Wednesday, July 24, 2024

Hubble Celebrates Its 32nd Birthday With A Group Of 5 Galaxies

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This week will see a special day for all those who are fans of astronomy or of admiring beautiful space images. The Hubble Space Telescope is celebrating its birthday on Sunday, April 24, 2022, which will mark 32 years since the launch of this remarkable instrument in 1990. To commemorate the event, the Hubble team has shared a special image captured by the telescope showing not one, but five galaxies grouped together in what the researchers describe as a “menagerie” (via Hubble).

The gang of galaxies, technically known as the Hickson Compact Group (HCG) 40, are so close together that they will eventually collide and merge into one giant galaxy, though that won’t happen for another 1 billion years. In the meantime, the five remain close but separate and include three different types of galaxies. Three of the group are spiral galaxies, like our Milky Way, while one is an elliptical galaxy (meaning it is smooth and without spiral arms), and the last is a lenticular galaxy, which is halfway between a spiral galaxy and an elliptical galaxy.

While it is relatively common to see two galaxies merging, and even to see groups of galaxies close together, this particular group is one of the densest observed to date, according to experts. “Caught in a leisurely gravitational dance, the whole group is so crowded that it could fit within a region of space that is less than twice the diameter of our Milky Way’s stellar disk,” Hubble scientists write.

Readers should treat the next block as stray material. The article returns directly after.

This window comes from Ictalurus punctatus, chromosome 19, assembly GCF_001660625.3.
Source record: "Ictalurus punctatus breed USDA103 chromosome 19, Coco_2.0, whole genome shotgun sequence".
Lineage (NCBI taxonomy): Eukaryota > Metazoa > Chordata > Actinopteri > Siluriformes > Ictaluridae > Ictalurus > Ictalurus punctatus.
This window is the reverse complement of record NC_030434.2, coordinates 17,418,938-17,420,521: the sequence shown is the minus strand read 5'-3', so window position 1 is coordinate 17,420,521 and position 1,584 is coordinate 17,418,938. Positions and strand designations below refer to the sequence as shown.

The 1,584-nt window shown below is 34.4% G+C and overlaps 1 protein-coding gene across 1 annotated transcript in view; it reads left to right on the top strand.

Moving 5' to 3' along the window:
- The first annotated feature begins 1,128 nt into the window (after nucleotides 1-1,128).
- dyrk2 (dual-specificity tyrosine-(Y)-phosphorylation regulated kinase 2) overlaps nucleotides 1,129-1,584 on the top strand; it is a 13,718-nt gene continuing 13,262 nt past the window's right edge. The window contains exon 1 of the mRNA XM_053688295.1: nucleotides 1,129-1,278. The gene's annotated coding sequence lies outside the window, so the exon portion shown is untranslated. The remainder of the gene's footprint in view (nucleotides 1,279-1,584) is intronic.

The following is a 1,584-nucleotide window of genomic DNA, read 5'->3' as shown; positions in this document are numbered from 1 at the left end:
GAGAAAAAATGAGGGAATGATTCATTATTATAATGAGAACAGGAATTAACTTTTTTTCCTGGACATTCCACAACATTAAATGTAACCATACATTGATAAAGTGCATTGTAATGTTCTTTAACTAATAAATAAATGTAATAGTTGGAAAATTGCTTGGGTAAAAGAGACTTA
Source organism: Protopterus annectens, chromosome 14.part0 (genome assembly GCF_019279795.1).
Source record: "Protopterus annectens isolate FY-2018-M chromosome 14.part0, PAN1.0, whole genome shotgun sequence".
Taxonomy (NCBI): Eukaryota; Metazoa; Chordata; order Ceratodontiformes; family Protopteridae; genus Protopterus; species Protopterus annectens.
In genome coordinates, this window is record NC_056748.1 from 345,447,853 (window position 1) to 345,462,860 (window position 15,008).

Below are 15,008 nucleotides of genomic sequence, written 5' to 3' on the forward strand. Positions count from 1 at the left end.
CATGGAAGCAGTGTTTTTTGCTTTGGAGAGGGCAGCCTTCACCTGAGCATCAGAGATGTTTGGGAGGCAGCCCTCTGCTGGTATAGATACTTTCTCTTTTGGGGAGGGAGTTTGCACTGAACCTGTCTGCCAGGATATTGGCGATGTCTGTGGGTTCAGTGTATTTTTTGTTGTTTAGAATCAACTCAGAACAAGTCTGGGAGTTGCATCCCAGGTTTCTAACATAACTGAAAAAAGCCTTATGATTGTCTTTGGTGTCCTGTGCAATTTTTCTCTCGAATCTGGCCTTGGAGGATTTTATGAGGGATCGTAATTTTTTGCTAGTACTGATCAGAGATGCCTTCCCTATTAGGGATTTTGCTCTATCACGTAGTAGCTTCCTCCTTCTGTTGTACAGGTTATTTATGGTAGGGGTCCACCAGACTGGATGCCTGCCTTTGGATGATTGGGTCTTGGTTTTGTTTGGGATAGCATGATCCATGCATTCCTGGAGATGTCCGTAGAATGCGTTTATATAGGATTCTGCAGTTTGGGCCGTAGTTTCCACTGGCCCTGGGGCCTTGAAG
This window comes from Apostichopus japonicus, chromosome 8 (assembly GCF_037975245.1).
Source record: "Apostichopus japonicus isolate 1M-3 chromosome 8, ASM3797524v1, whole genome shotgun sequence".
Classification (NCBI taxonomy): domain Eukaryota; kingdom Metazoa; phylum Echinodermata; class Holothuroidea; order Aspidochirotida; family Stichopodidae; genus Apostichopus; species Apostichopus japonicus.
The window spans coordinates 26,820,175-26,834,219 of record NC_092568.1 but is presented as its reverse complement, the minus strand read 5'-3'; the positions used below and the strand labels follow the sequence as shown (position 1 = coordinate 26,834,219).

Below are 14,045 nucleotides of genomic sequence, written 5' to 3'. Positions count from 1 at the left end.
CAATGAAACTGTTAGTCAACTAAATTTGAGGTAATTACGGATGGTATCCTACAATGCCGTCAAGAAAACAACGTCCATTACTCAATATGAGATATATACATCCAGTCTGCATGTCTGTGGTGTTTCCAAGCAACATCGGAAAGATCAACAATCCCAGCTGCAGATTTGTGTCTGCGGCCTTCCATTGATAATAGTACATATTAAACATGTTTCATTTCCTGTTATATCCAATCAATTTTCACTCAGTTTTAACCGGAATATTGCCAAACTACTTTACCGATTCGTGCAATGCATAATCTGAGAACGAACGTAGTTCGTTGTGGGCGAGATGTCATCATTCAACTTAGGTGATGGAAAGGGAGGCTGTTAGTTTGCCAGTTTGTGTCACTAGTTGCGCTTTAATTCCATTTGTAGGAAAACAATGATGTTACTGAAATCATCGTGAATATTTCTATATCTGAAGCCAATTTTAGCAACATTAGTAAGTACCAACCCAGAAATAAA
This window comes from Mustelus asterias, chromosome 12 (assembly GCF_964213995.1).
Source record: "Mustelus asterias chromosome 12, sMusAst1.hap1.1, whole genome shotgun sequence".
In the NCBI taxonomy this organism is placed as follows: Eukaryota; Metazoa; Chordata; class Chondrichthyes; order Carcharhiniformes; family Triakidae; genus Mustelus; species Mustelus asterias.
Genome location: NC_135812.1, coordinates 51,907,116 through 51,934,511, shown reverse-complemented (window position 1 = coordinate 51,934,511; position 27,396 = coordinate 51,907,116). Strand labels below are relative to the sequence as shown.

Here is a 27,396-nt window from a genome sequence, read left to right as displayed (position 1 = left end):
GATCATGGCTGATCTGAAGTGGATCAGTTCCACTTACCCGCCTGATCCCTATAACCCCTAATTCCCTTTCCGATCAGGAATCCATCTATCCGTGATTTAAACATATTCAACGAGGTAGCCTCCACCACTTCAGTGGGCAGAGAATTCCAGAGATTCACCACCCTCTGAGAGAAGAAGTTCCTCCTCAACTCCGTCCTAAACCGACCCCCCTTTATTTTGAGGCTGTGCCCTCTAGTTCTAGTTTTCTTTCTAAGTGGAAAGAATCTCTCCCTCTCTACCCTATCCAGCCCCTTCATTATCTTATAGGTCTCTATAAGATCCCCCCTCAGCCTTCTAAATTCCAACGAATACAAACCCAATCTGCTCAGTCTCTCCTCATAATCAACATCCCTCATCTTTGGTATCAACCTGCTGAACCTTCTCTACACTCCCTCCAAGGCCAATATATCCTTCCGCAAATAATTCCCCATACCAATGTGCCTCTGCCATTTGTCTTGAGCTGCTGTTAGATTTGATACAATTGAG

Learning about dark matter

As well as being a neat image, collecting data on such a densely packed group of galaxies can help astronomers learn about dark matter. Normally, dense groups of galaxies are found in the center of enormous galaxy clusters, but this particular group is out on its own, relatively far from other galaxies. Researchers think this might be because these galaxies are hosting a large amount of dark matter.

Dark matter is a mysterious substance, as physicists know that it must exist based on the movement of galaxies – in fact, it is not only present in our universe, but also makes up more than a quarter of the mass of everything that exists. With that said, dark matter can’t be detected directly (via Digital Trends). In the case of HCG 40, there could be a large amount of dark matter around the five galaxies, forming a large cloud around them. This cloud provides resistance that slows the movement of the individual galaxies and binds them together.

Studying unusually dense galaxy groups like this can also help astronomers understand how galaxies formed and evolved. “I remember seeing this on a sky survey and saying, ‘Wow look at that!'” said Paul Hickson, an astronomer at the University of British Columbia, Vancouver, who rediscovered this group while looking through a sky atlas from the 1960s. “All that I was using at the time was a big plastic ruler and a magnifying glass while looking over sky survey prints.”

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